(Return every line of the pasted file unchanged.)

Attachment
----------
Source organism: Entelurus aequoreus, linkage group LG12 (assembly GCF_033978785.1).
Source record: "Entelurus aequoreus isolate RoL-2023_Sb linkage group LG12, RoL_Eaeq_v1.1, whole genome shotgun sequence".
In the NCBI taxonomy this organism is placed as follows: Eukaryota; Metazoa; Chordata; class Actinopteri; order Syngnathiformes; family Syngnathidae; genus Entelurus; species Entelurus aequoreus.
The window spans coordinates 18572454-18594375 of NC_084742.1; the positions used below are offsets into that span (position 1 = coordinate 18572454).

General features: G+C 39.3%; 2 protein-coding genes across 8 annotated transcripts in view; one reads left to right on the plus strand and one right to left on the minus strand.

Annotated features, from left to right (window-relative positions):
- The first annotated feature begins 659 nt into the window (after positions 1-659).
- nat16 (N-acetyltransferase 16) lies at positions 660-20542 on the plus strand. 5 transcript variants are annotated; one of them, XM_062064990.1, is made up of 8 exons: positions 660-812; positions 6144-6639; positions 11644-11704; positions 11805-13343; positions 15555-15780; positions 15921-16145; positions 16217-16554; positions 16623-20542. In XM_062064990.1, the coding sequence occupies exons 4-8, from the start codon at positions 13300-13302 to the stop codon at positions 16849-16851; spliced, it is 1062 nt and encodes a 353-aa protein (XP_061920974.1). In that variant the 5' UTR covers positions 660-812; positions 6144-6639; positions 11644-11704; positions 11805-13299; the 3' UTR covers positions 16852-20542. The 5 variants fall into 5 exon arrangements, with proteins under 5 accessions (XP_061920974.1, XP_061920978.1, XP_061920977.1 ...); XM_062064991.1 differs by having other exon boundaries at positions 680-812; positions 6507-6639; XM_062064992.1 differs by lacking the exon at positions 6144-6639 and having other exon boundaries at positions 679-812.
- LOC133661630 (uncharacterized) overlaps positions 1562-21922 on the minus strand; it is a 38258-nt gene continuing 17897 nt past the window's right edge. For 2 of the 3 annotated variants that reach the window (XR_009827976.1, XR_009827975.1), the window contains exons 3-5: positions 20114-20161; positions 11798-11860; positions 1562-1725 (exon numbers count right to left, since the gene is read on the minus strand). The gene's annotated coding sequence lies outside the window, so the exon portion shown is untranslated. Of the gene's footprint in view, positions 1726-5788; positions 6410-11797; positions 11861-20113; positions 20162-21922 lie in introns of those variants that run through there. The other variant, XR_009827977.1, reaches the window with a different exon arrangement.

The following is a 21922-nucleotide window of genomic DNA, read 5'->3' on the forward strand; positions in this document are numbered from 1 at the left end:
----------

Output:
Source organism: Entelurus aequoreus, linkage group LG12 (assembly GCF_033978785.1).
Source record: "Entelurus aequoreus isolate RoL-2023_Sb linkage group LG12, RoL_Eaeq_v1.1, whole genome shotgun sequence".
In the NCBI taxonomy this organism is placed as follows: Eukaryota; Metazoa; Chordata; class Actinopteri; order Syngnathiformes; family Syngnathidae; genus Entelurus; species Entelurus aequoreus.
The window spans coordinates 18572454-18594375 of NC_084742.1; the positions used below are offsets into that span (position 1 = coordinate 18572454).

General features: G+C 39.3%; 2 protein-coding genes across 8 annotated transcripts in view; one reads left to right on the plus strand and one right to left on the minus strand.

Annotated features, from left to right (window-relative positions):
- The first annotated feature begins 659 nt into the window (after positions 1-659).
- nat16 (N-acetyltransferase 16) lies at positions 660-20542 on the plus strand. 5 transcript variants are annotated; one of them, XM_062064990.1, is made up of 8 exons: positions 660-812; positions 6144-6639; positions 11644-11704; positions 11805-13343; positions 15555-15780; positions 15921-16145; positions 16217-16554; positions 16623-20542. In XM_062064990.1, the coding sequence occupies exons 4-8, from the start codon at positions 13300-13302 to the stop codon at positions 16849-16851; spliced, it is 1062 nt and encodes a 353-aa protein (XP_061920974.1). In that variant the 5' UTR covers positions 660-812; positions 6144-6639; positions 11644-11704; positions 11805-13299; the 3' UTR covers positions 16852-20542. The 5 variants fall into 5 exon arrangements, with proteins under 5 accessions (XP_061920974.1, XP_061920978.1, XP_061920977.1 ...); XM_062064991.1 differs by having other exon boundaries at positions 680-812; positions 6507-6639; XM_062064992.1 differs by lacking the exon at positions 6144-6639 and having other exon boundaries at positions 679-812.
- LOC133661630 (uncharacterized) overlaps positions 1562-21922 on the minus strand; it is a 38258-nt gene continuing 17897 nt past the window's right edge. For 2 of the 3 annotated variants that reach the window (XR_009827976.1, XR_009827975.1), the window contains exons 3-5: positions 20114-20161; positions 11798-11860; positions 1562-1725 (exon numbers count right to left, since the gene is read on the minus strand). The gene's annotated coding sequence lies outside the window, so the exon portion shown is untranslated. Of the gene's footprint in view, positions 1726-5788; positions 6410-11797; positions 11861-20113; positions 20162-21922 lie in introns of those variants that run through there. The other variant, XR_009827977.1, reaches the window with a different exon arrangement.

The following is a 21922-nucleotide window of genomic DNA, read 5'->3' on the forward strand; positions in this document are numbered from 1 at the left end: